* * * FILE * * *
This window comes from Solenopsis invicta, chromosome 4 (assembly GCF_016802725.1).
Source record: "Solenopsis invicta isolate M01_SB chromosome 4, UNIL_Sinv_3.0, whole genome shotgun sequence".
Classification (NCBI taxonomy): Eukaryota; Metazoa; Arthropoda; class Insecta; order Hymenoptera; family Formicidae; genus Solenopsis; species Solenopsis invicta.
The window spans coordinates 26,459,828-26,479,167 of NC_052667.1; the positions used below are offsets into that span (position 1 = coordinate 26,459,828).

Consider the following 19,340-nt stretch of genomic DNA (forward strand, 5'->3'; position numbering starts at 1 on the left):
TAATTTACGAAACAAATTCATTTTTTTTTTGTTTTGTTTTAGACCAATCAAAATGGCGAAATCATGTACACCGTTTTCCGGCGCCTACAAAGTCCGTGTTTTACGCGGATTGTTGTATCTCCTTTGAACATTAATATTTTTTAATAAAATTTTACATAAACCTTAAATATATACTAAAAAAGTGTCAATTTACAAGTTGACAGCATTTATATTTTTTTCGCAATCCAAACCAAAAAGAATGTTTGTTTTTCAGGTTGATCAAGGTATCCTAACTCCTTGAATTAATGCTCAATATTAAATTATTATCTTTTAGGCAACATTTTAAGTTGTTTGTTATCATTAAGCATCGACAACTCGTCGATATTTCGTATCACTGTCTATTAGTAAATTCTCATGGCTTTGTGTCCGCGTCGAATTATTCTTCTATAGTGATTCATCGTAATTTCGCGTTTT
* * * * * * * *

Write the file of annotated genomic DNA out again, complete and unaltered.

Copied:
This window comes from Solenopsis invicta, chromosome 4 (assembly GCF_016802725.1).
Source record: "Solenopsis invicta isolate M01_SB chromosome 4, UNIL_Sinv_3.0, whole genome shotgun sequence".
Classification (NCBI taxonomy): Eukaryota; Metazoa; Arthropoda; class Insecta; order Hymenoptera; family Formicidae; genus Solenopsis; species Solenopsis invicta.
The window spans coordinates 26,459,828-26,479,167 of NC_052667.1; the positions used below are offsets into that span (position 1 = coordinate 26,459,828).

Consider the following 19,340-nt stretch of genomic DNA (forward strand, 5'->3'; position numbering starts at 1 on the left):
TAATTTACGAAACAAATTCATTTTTTTTTTGTTTTGTTTTAGACCAATCAAAATGGCGAAATCATGTACACCGTTTTCCGGCGCCTACAAAGTCCGTGTTTTACGCGGATTGTTGTATCTCCTTTGAACATTAATATTTTTTAATAAAATTTTACATAAACCTTAAATATATACTAAAAAAGTGTCAATTTACAAGTTGACAGCATTTATATTTTTTTCGCAATCCAAACCAAAAAGAATGTTTGTTTTTCAGGTTGATCAAGGTATCCTAACTCCTTGAATTAATGCTCAATATTAAATTATTATCTTTTAGGCAACATTTTAAGTTGTTTGTTATCATTAAGCATCGACAACTCGTCGATATTTCGTATCACTGTCTATTAGTAAATTCTCATGGCTTTGTGTCCGCGTCGAATTATTCTTCTATAGTGATTCATCGTAATTTCGCGTTTT